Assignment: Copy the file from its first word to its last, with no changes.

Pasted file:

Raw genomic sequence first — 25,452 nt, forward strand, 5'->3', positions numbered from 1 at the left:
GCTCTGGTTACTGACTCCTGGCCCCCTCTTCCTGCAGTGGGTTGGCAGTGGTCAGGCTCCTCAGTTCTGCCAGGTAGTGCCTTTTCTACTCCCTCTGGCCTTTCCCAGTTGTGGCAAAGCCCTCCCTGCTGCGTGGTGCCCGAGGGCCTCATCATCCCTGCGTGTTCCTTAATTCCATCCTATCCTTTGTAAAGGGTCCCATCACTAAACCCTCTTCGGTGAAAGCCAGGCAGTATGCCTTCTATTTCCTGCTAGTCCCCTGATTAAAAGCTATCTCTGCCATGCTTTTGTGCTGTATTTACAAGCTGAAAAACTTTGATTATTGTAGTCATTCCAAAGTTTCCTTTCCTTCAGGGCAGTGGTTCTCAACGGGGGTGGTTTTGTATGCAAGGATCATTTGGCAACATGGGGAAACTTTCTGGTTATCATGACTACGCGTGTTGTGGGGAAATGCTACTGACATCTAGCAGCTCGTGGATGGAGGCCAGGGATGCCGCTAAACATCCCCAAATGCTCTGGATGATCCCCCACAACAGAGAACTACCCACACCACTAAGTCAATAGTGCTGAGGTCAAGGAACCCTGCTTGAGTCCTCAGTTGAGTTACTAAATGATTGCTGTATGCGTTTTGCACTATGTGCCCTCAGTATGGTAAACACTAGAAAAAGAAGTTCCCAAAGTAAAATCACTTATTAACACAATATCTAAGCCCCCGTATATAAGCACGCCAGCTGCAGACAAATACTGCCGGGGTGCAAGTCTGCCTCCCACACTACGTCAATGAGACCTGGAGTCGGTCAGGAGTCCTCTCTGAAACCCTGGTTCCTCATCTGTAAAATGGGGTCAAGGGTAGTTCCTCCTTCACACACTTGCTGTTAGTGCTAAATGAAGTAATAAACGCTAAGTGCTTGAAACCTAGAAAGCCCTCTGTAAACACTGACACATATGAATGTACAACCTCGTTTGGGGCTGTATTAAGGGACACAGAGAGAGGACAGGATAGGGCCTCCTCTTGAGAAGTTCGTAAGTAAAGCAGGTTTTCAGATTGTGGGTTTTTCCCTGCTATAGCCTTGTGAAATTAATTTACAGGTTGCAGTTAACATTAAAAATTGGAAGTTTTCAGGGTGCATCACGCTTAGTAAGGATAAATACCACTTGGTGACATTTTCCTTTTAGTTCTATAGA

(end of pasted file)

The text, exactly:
Raw genomic sequence first — 25,452 nt, forward strand, 5'->3', positions numbered from 1 at the left:
GCTCTGGTTACTGACTCCTGGCCCCCTCTTCCTGCAGTGGGTTGGCAGTGGTCAGGCTCCTCAGTTCTGCCAGGTAGTGCCTTTTCTACTCCCTCTGGCCTTTCCCAGTTGTGGCAAAGCCCTCCCTGCTGCGTGGTGCCCGAGGGCCTCATCATCCCTGCGTGTTCCTTAATTCCATCCTATCCTTTGTAAAGGGTCCCATCACTAAACCCTCTTCGGTGAAAGCCAGGCAGTATGCCTTCTATTTCCTGCTAGTCCCCTGATTAAAAGCTATCTCTGCCATGCTTTTGTGCTGTATTTACAAGCTGAAAAACTTTGATTATTGTAGTCATTCCAAAGTTTCCTTTCCTTCAGGGCAGTGGTTCTCAACGGGGGTGGTTTTGTATGCAAGGATCATTTGGCAACATGGGGAAACTTTCTGGTTATCATGACTACGCGTGTTGTGGGGAAATGCTACTGACATCTAGCAGCTCGTGGATGGAGGCCAGGGATGCCGCTAAACATCCCCAAATGCTCTGGATGATCCCCCACAACAGAGAACTACCCACACCACTAAGTCAATAGTGCTGAGGTCAAGGAACCCTGCTTGAGTCCTCAGTTGAGTTACTAAATGATTGCTGTATGCGTTTTGCACTATGTGCCCTCAGTATGGTAAACACTAGAAAAAGAAGTTCCCAAAGTAAAATCACTTATTAACACAATATCTAAGCCCCCGTATATAAGCACGCCAGCTGCAGACAAATACTGCCGGGGTGCAAGTCTGCCTCCCACACTACGTCAATGAGACCTGGAGTCGGTCAGGAGTCCTCTCTGAAACCCTGGTTCCTCATCTGTAAAATGGGGTCAAGGGTAGTTCCTCCTTCACACACTTGCTGTTAGTGCTAAATGAAGTAATAAACGCTAAGTGCTTGAAACCTAGAAAGCCCTCTGTAAACACTGACACATATGAATGTACAACCTCGTTTGGGGCTGTATTAAGGGACACAGAGAGAGGACAGGATAGGGCCTCCTCTTGAGAAGTTCGTAAGTAAAGCAGGTTTTCAGATTGTGGGTTTTTCCCTGCTATAGCCTTGTGAAATTAATTTACAGGTTGCAGTTAACATTAAAAATTGGAAGTTTTCAGGGTGCATCACGCTTAGTAAGGATAAATACCACTTGGTGACATTTTCCTTTTAGTTCTATAGA